HerrSchreck wrote:
But when the film and others like would actually be on TV, you'd be aware of how fleeting the moment was, that it would end soon, so you really opened yourself up completely to suck it all in--you knew it might be another few years before you got the chance again.

A really interesting point. I think we can all be guilty of taking the modern 24/7 availability of much of film history for granted and not always paying due attention. With specialist back channels now, I can even get my hands on hugely obscure works (that don't even have five IMDb votes, for example) in a matter of minutes.


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PostPosted: Thu Mar 12, 2015 12:21 pm 

Joined: Sat Jun 07, 2008 3:31 am
Location: Somerset, England
^ Nothing to do with Murnau, but on that general point, I still find it amazing that I can see, let alone own, a copy in any form of Rear Window, having had no access whatever to it in my teenage years, or during an intensive Hitchcock course at university (same applies to Vertigo, Rope, and others that were locked in the vaults for up to two decades). Even Robin Wood, in one of the key critical works on Hitchcock at the time, begins his chapter on Rear Window by apologising for the fact that it's "necessarily based on three year old memory and a few notes scribbled in the cinema".

I remember talk of secret screenings at The Scala in London, or the possibility of smuggling a badly bootlegged tape from America, all adding to its allure and mystique... but I never did get to see it until the 1984 35mm reissue, which was perhaps just as well.

For me, it was easier to see certain key silents as I was able to rent or sometimes buy them on 8mm, including a "complete" six-reel print of Nosferatu in the same edition Schreck mentions. But the vast majority I saw only as tantalising stills in books on silent cinema. In the 1970s the BBC televised maybe one or two famous silent features per year (discounting compilations) - Metropolis, Caligari, Potemkin, etc. - and almost never repeated them.


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PostPosted: Thu Mar 12, 2015 1:44 pm 
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Yes, the change is easy to take for granted having not lived through it. Profound changes.

Observing the differences (BTW it'd be great if this convo were going on over at the blog but hey, it takes time like schreckbabble did--it's brand new and comments are coming... more on this in a later post but quickly: if anyone is thinking or has been thinking about blogging on film, it might be a good time to take the leap. I work directly for the investors who created olaN and a whole series of other sites like mambo, badoo, whotrades, idealmedia etc... unlike other blogging platforms, since this one new & has a lot of wealth behind and owns lots of other sites plus syndicate with partners like Huffington, Fark, regionals etc, blogs in this formative stage get syndicated and actively promoted. We're looking for some quality voices on anything but I'm the cinema guy there in addition to my editorials elsewhere. So if you're dreaming of starting a blog--on pretty much anything-- and want to jump in at a unique point that would give you a head start, jump... it'd be cool to turn that place into Quallity Cinemasphere central)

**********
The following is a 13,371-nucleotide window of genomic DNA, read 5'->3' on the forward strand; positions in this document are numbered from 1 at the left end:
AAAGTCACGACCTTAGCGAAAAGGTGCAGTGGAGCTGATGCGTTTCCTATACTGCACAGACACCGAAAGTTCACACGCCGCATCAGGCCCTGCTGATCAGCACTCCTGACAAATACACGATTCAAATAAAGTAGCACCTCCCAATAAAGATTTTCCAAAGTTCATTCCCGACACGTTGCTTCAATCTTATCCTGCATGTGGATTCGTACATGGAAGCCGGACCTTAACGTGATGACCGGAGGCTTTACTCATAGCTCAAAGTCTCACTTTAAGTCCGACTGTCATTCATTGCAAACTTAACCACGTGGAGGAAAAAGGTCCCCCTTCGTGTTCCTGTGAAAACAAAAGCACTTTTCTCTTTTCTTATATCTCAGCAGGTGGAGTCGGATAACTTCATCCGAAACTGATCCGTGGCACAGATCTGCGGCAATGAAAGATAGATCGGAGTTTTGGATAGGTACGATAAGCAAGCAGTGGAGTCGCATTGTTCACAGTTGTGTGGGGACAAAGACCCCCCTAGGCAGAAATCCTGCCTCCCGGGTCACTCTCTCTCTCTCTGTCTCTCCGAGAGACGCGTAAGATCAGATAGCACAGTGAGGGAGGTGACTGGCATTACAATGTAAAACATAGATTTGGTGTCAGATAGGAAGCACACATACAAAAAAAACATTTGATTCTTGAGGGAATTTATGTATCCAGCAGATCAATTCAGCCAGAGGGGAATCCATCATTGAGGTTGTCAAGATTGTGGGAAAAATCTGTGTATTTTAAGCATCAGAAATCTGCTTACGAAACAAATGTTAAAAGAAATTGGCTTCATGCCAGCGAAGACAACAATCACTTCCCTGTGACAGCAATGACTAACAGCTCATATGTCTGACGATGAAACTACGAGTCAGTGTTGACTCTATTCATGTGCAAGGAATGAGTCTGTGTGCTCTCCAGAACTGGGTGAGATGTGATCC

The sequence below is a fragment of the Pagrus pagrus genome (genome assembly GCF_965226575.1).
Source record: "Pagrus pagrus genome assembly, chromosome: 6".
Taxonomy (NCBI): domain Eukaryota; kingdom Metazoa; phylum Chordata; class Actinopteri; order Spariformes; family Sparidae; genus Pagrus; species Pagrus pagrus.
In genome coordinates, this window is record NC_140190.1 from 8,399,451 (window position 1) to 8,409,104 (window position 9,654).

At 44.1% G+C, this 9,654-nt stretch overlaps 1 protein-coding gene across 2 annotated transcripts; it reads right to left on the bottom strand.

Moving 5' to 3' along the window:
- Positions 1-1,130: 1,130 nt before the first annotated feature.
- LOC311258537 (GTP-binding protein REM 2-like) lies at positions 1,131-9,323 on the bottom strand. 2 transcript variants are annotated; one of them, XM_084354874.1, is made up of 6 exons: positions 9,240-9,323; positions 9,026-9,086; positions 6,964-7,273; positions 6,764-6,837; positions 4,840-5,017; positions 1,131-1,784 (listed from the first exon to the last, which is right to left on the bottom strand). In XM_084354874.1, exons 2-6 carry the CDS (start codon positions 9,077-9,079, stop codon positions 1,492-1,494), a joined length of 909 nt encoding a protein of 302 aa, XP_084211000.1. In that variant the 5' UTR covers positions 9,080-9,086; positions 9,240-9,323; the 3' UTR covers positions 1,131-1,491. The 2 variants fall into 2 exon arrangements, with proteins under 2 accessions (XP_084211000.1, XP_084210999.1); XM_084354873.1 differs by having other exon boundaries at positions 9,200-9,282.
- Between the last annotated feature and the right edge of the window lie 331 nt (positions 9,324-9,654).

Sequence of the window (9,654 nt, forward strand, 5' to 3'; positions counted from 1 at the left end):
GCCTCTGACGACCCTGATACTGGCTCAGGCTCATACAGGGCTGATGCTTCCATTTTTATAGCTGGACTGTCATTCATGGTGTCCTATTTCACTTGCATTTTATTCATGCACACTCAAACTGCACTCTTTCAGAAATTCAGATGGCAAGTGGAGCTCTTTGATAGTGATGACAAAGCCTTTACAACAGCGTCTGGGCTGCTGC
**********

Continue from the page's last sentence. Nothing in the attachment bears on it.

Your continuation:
where was I.. o yes... "Observing the differences" between the the era of my early youth and now, it's incredible far beyond just the wee technological plane.

I'm as guilty as the next person in phone and tablet fiddling, but I feel my creative world doesn't really suffer--but isn't every young person tired of hearing cranky old bags complaining about the amount of time folks spend on their phones?

There's a reason for it though... for the first five thousand years of civ the human mind walked around with maybe a book 10% of the time. Rest of the time the brain filled in the blanks. Since 2010 in particular and the smartphone, the act of spacing out and daydreaming, of sinking way back into your head, has cut back. The dreamers of the planet spend a hella lot less time spacing out, I can tell you that. Phone fills in the blanks. And spacing out is vital.

I'm sure old crotchety prunes don't think about it in those terms . . . but there is something about hyperfixation on a constant flow of input to a brain without letup by a gadget of nonstop frivolous input, it irks them. It's an alien concept.

1972:
"Hey Mike,"
no reponse.
"MIKE!"
"Mh? Oh,"
head twitch, "sorry, I was zoning out on something. Sup?"

2015:
"Yo Mike."
no response.
"MIKE!"
"I hear you... hang on I'm texting my vitamin P."


But the incredible vantage point of fully living in the analog version of Planet Earth, and transitioning to and then fully immersing in the digital version of earth.... from telephones, books, vinyl albums, the change in pop music, film, the human mind, TV, lit, the routes to acquiring obscure material and the dif in the time it takes now to acquire that material (and the loss of the precious journey and all that journey did to you in the past), it was amazing to watch. Sad and disappointing in many ways, but hey, as they said all them years ago in Pacino's Panic In Needle Park--"It's only life, man."


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PostPosted: Tue Jul 14, 2015 5:23 pm 
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Joined: Wed May 18, 2011 9:37 am
‘Nosferatu’ Director F.W. Murnau’s Head Reportedly Stolen From Grave.


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PostPosted: Sun Nov 13, 2016 5:04 pm 
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Joined: Fri Mar 04, 2005 4:22 am
Location: NYC
Drucker wrote:

Sweet Jesus, another reason to get cremated.

Anyway, Der Gang in die Nacht (The Dark Road) is playing one more time (tomorrow, Monday) at MoMA and I recommend it. It's the earliest Murnau feature that's intact (I believe it's actually his seventh feature), and it's a key film in observing his development as a filmmaker. Not just because it's his earliest available work, but it's a work of someone who is at that point very close to being a master filmmaker, and who would soon make some enormous stylistic and technical leaps in his subsequent work. The "tableau" compositions are masterful, probably his primary approach to filmmaking at this point.

Also note MoMA's description:

The earliest surviving film by F. W. Murnau is also, paradoxically, the only Murnau film for which the original camera negative exists. Working from that extraordinary material, the Munich Film Museum has produced an extraordinary restoration—a film that for the first time gives an accurate representation of Murnau’s innovative, highly expressive lighting techniques

In short, it looks pretty incredible for a 1921 film that's being shown in this day and age.


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PostPosted: Fri Feb 17, 2017 1:11 pm 
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Location: Cheshire, United Kingdom
Cute little Danish film programme for Four Devils.